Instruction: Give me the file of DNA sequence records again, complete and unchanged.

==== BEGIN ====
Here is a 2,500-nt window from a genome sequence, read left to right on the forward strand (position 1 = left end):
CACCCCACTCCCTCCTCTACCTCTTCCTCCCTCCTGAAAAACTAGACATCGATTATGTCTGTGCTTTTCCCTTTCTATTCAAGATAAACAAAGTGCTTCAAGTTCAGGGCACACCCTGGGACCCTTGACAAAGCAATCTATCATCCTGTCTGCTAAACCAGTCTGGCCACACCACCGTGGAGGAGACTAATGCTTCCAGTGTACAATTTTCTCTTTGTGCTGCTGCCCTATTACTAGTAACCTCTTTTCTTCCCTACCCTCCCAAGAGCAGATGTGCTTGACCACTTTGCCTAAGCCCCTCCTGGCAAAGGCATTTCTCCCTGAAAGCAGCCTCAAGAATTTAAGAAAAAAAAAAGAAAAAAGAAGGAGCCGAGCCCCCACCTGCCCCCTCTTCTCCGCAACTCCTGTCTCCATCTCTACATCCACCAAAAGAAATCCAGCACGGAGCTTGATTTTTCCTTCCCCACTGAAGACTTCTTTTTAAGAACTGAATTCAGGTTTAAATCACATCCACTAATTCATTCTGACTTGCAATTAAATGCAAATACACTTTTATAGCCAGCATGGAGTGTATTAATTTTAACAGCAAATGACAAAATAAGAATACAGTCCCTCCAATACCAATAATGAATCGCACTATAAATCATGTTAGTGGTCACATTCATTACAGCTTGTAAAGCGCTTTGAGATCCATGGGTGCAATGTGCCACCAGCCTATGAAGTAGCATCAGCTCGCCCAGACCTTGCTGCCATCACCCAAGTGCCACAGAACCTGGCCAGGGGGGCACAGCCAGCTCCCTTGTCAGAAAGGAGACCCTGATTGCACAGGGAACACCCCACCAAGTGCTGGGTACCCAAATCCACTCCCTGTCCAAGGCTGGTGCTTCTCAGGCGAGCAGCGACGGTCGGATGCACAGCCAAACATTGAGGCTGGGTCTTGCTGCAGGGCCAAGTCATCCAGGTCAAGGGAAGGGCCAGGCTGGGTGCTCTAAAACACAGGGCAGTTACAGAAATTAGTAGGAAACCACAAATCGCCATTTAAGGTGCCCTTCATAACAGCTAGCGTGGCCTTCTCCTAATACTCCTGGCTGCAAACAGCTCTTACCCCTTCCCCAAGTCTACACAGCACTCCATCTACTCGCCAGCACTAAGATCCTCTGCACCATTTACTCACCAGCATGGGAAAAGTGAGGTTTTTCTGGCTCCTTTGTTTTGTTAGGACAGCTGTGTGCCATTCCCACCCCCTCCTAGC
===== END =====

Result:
Here is a 2,500-nt window from a genome sequence, read left to right on the forward strand (position 1 = left end):
CACCCCACTCCCTCCTCTACCTCTTCCTCCCTCCTGAAAAACTAGACATCGATTATGTCTGTGCTTTTCCCTTTCTATTCAAGATAAACAAAGTGCTTCAAGTTCAGGGCACACCCTGGGACCCTTGACAAAGCAATCTATCATCCTGTCTGCTAAACCAGTCTGGCCACACCACCGTGGAGGAGACTAATGCTTCCAGTGTACAATTTTCTCTTTGTGCTGCTGCCCTATTACTAGTAACCTCTTTTCTTCCCTACCCTCCCAAGAGCAGATGTGCTTGACCACTTTGCCTAAGCCCCTCCTGGCAAAGGCATTTCTCCCTGAAAGCAGCCTCAAGAATTTAAGAAAAAAAAAAGAAAAAAGAAGGAGCCGAGCCCCCACCTGCCCCCTCTTCTCCGCAACTCCTGTCTCCATCTCTACATCCACCAAAAGAAATCCAGCACGGAGCTTGATTTTTCCTTCCCCACTGAAGACTTCTTTTTAAGAACTGAATTCAGGTTTAAATCACATCCACTAATTCATTCTGACTTGCAATTAAATGCAAATACACTTTTATAGCCAGCATGGAGTGTATTAATTTTAACAGCAAATGACAAAATAAGAATACAGTCCCTCCAATACCAATAATGAATCGCACTATAAATCATGTTAGTGGTCACATTCATTACAGCTTGTAAAGCGCTTTGAGATCCATGGGTGCAATGTGCCACCAGCCTATGAAGTAGCATCAGCTCGCCCAGACCTTGCTGCCATCACCCAAGTGCCACAGAACCTGGCCAGGGGGGCACAGCCAGCTCCCTTGTCAGAAAGGAGACCCTGATTGCACAGGGAACACCCCACCAAGTGCTGGGTACCCAAATCCACTCCCTGTCCAAGGCTGGTGCTTCTCAGGCGAGCAGCGACGGTCGGATGCACAGCCAAACATTGAGGCTGGGTCTTGCTGCAGGGCCAAGTCATCCAGGTCAAGGGAAGGGCCAGGCTGGGTGCTCTAAAACACAGGGCAGTTACAGAAATTAGTAGGAAACCACAAATCGCCATTTAAGGTGCCCTTCATAACAGCTAGCGTGGCCTTCTCCTAATACTCCTGGCTGCAAACAGCTCTTACCCCTTCCCCAAGTCTACACAGCACTCCATCTACTCGCCAGCACTAAGATCCTCTGCACCATTTACTCACCAGCATGGGAAAAGTGAGGTTTTTCTGGCTCCTTTGTTTTGTTAGGACAGCTGTGTGCCATTCCCACCCCCTCCTAGC